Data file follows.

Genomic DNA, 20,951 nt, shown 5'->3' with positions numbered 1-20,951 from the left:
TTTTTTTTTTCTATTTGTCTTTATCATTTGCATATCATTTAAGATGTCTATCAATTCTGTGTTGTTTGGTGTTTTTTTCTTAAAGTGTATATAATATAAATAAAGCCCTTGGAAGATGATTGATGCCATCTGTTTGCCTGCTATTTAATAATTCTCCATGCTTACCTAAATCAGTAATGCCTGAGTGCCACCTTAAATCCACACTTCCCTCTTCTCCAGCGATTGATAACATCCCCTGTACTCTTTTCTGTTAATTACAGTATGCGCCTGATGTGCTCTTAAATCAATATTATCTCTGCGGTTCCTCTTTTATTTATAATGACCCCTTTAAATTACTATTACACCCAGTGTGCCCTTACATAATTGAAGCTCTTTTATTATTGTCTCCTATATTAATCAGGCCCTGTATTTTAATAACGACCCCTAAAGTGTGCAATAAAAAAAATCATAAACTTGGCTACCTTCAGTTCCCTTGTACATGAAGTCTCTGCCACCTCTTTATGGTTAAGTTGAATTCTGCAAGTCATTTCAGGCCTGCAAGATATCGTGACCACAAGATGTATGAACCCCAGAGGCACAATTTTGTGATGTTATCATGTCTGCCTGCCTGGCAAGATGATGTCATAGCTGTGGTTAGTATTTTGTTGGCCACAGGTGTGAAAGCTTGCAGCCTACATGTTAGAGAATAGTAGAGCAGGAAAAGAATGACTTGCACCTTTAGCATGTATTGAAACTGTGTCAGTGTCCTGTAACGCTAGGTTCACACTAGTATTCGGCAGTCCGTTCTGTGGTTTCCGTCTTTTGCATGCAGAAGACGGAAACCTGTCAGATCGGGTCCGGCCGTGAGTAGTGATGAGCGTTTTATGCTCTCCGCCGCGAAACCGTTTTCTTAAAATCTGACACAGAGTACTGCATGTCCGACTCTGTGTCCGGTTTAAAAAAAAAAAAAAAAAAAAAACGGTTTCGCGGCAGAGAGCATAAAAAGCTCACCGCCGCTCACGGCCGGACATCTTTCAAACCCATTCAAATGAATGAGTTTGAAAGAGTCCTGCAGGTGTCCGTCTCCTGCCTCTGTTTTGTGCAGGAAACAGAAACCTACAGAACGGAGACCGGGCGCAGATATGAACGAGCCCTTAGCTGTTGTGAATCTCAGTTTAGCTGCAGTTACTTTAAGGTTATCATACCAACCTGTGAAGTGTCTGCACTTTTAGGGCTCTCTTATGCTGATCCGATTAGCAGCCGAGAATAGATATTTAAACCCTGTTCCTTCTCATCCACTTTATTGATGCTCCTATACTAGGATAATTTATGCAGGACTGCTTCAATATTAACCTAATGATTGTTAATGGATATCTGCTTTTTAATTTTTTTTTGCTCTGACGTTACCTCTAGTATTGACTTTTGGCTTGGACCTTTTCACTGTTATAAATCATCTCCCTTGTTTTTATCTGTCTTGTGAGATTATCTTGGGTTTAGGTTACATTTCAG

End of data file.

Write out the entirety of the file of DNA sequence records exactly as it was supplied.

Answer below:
Genomic DNA, 20,951 nt, shown 5'->3' with positions numbered 1-20,951 from the left:
TTTTTTTTTTCTATTTGTCTTTATCATTTGCATATCATTTAAGATGTCTATCAATTCTGTGTTGTTTGGTGTTTTTTTCTTAAAGTGTATATAATATAAATAAAGCCCTTGGAAGATGATTGATGCCATCTGTTTGCCTGCTATTTAATAATTCTCCATGCTTACCTAAATCAGTAATGCCTGAGTGCCACCTTAAATCCACACTTCCCTCTTCTCCAGCGATTGATAACATCCCCTGTACTCTTTTCTGTTAATTACAGTATGCGCCTGATGTGCTCTTAAATCAATATTATCTCTGCGGTTCCTCTTTTATTTATAATGACCCCTTTAAATTACTATTACACCCAGTGTGCCCTTACATAATTGAAGCTCTTTTATTATTGTCTCCTATATTAATCAGGCCCTGTATTTTAATAACGACCCCTAAAGTGTGCAATAAAAAAAATCATAAACTTGGCTACCTTCAGTTCCCTTGTACATGAAGTCTCTGCCACCTCTTTATGGTTAAGTTGAATTCTGCAAGTCATTTCAGGCCTGCAAGATATCGTGACCACAAGATGTATGAACCCCAGAGGCACAATTTTGTGATGTTATCATGTCTGCCTGCCTGGCAAGATGATGTCATAGCTGTGGTTAGTATTTTGTTGGCCACAGGTGTGAAAGCTTGCAGCCTACATGTTAGAGAATAGTAGAGCAGGAAAAGAATGACTTGCACCTTTAGCATGTATTGAAACTGTGTCAGTGTCCTGTAACGCTAGGTTCACACTAGTATTCGGCAGTCCGTTCTGTGGTTTCCGTCTTTTGCATGCAGAAGACGGAAACCTGTCAGATCGGGTCCGGCCGTGAGTAGTGATGAGCGTTTTATGCTCTCCGCCGCGAAACCGTTTTCTTAAAATCTGACACAGAGTACTGCATGTCCGACTCTGTGTCCGGTTTAAAAAAAAAAAAAAAAAAAAAACGGTTTCGCGGCAGAGAGCATAAAAAGCTCACCGCCGCTCACGGCCGGACATCTTTCAAACCCATTCAAATGAATGAGTTTGAAAGAGTCCTGCAGGTGTCCGTCTCCTGCCTCTGTTTTGTGCAGGAAACAGAAACCTACAGAACGGAGACCGGGCGCAGATATGAACGAGCCCTTAGCTGTTGTGAATCTCAGTTTAGCTGCAGTTACTTTAAGGTTATCATACCAACCTGTGAAGTGTCTGCACTTTTAGGGCTCTCTTATGCTGATCCGATTAGCAGCCGAGAATAGATATTTAAACCCTGTTCCTTCTCATCCACTTTATTGATGCTCCTATACTAGGATAATTTATGCAGGACTGCTTCAATATTAACCTAATGATTGTTAATGGATATCTGCTTTTTAATTTTTTTTTGCTCTGACGTTACCTCTAGTATTGACTTTTGGCTTGGACCTTTTCACTGTTATAAATCATCTCCCTTGTTTTTATCTGTCTTGTGAGATTATCTTGGGTTTAGGTTACATTTCAG